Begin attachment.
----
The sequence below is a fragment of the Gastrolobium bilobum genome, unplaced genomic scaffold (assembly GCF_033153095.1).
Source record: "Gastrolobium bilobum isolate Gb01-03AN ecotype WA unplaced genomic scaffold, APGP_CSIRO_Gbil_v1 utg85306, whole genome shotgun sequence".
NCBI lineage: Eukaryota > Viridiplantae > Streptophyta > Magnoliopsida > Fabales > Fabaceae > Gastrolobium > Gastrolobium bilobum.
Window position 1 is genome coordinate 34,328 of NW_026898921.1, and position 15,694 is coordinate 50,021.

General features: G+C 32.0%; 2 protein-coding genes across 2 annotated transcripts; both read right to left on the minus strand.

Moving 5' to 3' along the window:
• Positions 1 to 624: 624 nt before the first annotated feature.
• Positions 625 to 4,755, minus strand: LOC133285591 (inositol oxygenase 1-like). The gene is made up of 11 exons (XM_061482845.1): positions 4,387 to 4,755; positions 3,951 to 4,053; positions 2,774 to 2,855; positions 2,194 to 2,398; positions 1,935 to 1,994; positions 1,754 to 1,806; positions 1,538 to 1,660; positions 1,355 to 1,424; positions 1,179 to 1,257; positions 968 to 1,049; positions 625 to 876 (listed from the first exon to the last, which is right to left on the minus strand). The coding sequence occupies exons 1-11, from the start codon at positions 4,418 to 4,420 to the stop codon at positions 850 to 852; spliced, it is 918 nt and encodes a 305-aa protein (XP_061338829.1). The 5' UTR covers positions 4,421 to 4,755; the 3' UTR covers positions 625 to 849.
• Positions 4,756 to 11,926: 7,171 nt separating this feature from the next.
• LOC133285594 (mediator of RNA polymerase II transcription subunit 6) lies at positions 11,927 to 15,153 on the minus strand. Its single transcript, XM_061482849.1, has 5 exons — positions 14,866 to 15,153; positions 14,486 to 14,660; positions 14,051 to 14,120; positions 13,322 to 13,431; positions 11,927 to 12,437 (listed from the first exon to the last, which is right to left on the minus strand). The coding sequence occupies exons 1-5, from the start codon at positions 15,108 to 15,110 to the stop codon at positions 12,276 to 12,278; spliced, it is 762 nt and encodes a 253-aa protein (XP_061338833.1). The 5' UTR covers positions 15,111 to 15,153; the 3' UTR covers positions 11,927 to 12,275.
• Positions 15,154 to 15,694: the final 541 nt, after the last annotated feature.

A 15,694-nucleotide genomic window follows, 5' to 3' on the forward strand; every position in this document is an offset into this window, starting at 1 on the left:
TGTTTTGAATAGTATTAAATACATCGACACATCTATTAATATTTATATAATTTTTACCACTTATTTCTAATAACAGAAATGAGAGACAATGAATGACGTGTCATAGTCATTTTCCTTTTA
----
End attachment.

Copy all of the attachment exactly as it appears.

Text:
The sequence below is a fragment of the Gastrolobium bilobum genome, unplaced genomic scaffold (assembly GCF_033153095.1).
Source record: "Gastrolobium bilobum isolate Gb01-03AN ecotype WA unplaced genomic scaffold, APGP_CSIRO_Gbil_v1 utg85306, whole genome shotgun sequence".
NCBI lineage: Eukaryota > Viridiplantae > Streptophyta > Magnoliopsida > Fabales > Fabaceae > Gastrolobium > Gastrolobium bilobum.
Window position 1 is genome coordinate 34,328 of NW_026898921.1, and position 15,694 is coordinate 50,021.

General features: G+C 32.0%; 2 protein-coding genes across 2 annotated transcripts; both read right to left on the minus strand.

Moving 5' to 3' along the window:
• Positions 1 to 624: 624 nt before the first annotated feature.
• Positions 625 to 4,755, minus strand: LOC133285591 (inositol oxygenase 1-like). The gene is made up of 11 exons (XM_061482845.1): positions 4,387 to 4,755; positions 3,951 to 4,053; positions 2,774 to 2,855; positions 2,194 to 2,398; positions 1,935 to 1,994; positions 1,754 to 1,806; positions 1,538 to 1,660; positions 1,355 to 1,424; positions 1,179 to 1,257; positions 968 to 1,049; positions 625 to 876 (listed from the first exon to the last, which is right to left on the minus strand). The coding sequence occupies exons 1-11, from the start codon at positions 4,418 to 4,420 to the stop codon at positions 850 to 852; spliced, it is 918 nt and encodes a 305-aa protein (XP_061338829.1). The 5' UTR covers positions 4,421 to 4,755; the 3' UTR covers positions 625 to 849.
• Positions 4,756 to 11,926: 7,171 nt separating this feature from the next.
• LOC133285594 (mediator of RNA polymerase II transcription subunit 6) lies at positions 11,927 to 15,153 on the minus strand. Its single transcript, XM_061482849.1, has 5 exons — positions 14,866 to 15,153; positions 14,486 to 14,660; positions 14,051 to 14,120; positions 13,322 to 13,431; positions 11,927 to 12,437 (listed from the first exon to the last, which is right to left on the minus strand). The coding sequence occupies exons 1-5, from the start codon at positions 15,108 to 15,110 to the stop codon at positions 12,276 to 12,278; spliced, it is 762 nt and encodes a 253-aa protein (XP_061338833.1). The 5' UTR covers positions 15,111 to 15,153; the 3' UTR covers positions 11,927 to 12,275.
• Positions 15,154 to 15,694: the final 541 nt, after the last annotated feature.

A 15,694-nucleotide genomic window follows, 5' to 3' on the forward strand; every position in this document is an offset into this window, starting at 1 on the left:
TGTTTTGAATAGTATTAAATACATCGACACATCTATTAATATTTATATAATTTTTACCACTTATTTCTAATAACAGAAATGAGAGACAATGAATGACGTGTCATAGTCATTTTCCTTTTA